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Makepung – Balinese Buffalo Racing  

by on Monday, 21 August 2006One Comment | 3,169 views

Jembrana Regency, located on the far western coast of the island, is Bali’s most sparsely populated district and rarely visited by mainstream international travellers’. There is an expanding Islamic community here due to the close proximity to the island of Java and over the centuries there has always been an interesting blend of Muslim and Hindu cultural traditions. However, the regency of Jembrana does in fact come to life several times a year for an attraction known as makepung or water buffalo racing.

[photopress:makepung01.jpg,full,pp_image]
photo taken from trekearth.com/members/hubertjanuar/

For this unique event buffalo’s are paired off and rigged to a wooden chariot contraption that is driven by a single jockey. Although there is very little written documentation about Balinese buffalo racing, it is believed to have developed in the 1920’s as a form of recreation for the local community after a successful rice harvest. After each crop when the land was dying out farmers usually had a few weeks to spare until it was time to begin planting. The agricultural community is renowned for its cooperative way of life and the races must have been a popular social pastime. It is said that some farmers even rode on the bare backs of their buffaloes before the idea of creating small wagons was conceptualized.

[photopress:makepung03.jpg,full,pp_image]
photo taken from trekearth.com/members/simplyoga/

It was some years later that the races were developed into a competitive event. Nowadays participants prepare themselves by decorating their wagons as well as the animals. Elaborate headdresses are made for the buffaloes and their horns are wrapped in coloured cloth to make them stand out in the crowd. This show of creatively is not necessarily part of the race criteria, but it does add to the spirit and prestige of the event. The jockeys’ also take extra care with their appearance and wear the Jembrana version of the Balinese ceremonial head cloth that is tied securely around the forehead.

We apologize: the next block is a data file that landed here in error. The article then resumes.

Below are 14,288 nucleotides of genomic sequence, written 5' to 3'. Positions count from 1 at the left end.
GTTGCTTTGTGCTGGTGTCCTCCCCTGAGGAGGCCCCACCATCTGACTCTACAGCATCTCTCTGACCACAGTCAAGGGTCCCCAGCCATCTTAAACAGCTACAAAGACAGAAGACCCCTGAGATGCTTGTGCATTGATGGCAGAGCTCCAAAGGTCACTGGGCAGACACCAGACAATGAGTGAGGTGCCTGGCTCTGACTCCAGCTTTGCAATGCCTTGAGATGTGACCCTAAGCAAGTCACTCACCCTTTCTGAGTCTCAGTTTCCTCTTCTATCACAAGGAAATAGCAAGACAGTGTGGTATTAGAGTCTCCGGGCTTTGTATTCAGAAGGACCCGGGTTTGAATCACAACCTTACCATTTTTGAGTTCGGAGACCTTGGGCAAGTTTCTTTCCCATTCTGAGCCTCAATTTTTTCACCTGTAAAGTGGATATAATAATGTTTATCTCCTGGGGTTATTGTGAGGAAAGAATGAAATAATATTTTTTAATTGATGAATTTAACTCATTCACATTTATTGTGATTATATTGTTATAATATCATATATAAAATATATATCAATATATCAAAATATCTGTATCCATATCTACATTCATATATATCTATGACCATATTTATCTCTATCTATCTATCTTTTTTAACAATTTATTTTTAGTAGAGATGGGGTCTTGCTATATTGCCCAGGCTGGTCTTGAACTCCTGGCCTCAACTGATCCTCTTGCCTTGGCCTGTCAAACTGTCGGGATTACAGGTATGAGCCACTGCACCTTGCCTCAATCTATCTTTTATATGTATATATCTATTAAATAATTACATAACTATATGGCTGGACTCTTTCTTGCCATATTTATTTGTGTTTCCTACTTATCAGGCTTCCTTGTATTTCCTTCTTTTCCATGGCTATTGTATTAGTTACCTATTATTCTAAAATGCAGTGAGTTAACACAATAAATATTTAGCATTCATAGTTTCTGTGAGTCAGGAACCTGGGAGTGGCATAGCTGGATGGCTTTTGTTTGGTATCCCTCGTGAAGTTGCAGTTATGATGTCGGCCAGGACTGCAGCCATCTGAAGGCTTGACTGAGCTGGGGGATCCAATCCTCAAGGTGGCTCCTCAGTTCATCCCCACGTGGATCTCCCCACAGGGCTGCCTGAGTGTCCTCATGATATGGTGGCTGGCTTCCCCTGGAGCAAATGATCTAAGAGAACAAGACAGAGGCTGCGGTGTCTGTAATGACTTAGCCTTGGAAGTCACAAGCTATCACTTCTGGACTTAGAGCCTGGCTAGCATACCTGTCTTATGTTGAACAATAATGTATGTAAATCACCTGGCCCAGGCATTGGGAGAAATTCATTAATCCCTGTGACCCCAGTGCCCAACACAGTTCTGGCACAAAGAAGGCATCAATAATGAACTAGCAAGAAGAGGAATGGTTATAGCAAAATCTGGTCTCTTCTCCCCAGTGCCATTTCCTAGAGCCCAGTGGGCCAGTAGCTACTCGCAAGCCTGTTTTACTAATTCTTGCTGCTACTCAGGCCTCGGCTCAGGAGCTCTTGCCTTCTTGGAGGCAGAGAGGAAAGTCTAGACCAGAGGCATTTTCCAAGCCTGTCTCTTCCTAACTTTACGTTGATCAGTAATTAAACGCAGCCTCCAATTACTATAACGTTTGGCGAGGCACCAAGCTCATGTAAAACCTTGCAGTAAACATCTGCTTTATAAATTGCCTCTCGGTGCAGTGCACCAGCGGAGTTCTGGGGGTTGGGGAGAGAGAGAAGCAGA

[photopress:makepung02.jpg,full,pp_image]
photo taken from trekearth.com/members/simplyoga/

The wagons are actually very simple pieces of apparatus, comprised of just strips of bamboo for the rider to stand upon and two wooden wheels. The entire contraption is tied precariously onto the buffaloes’ necks with a wooden pole. A timber crossbar acts as a buffer and is carved at either end to resemble the head of a mythical dragon as a symbol of strength.

The buffalo races of Jembrana usually take place during the dry season when the skies are invariably clear and cloudless. Spectators from all over Bali begin to arrive early in order not to miss out on the mid-morning races. The racetrack covers a distance of approximately 2-kilometres from start to finish and the dust rises up as the participants thunder over the dry turf. In each heat there are just two wagons competing and as the buffaloes’ begin to pick up speed the jockeys’ maintain a firm squatting stance with one hand grasping the reigns and the other clutching a long stick. The event is structured in rounds with a knockout system until the final winner of the day is determined.

[photopress:makepung04.jpg,full,pp_image]
photo taken from trekearth.com/members/amadeusbee/

If visitors’ happen to express an interest in attending this unique and traditional event, most reputable travel agents in Bali are aware of the Jembrana buffalo racing schedule.

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  • One Comment »

    • Yvonne Janssen said:

      Do the riders hurt the buffalos? Do they hit them hard? Do the buffalos suffer, while racing?

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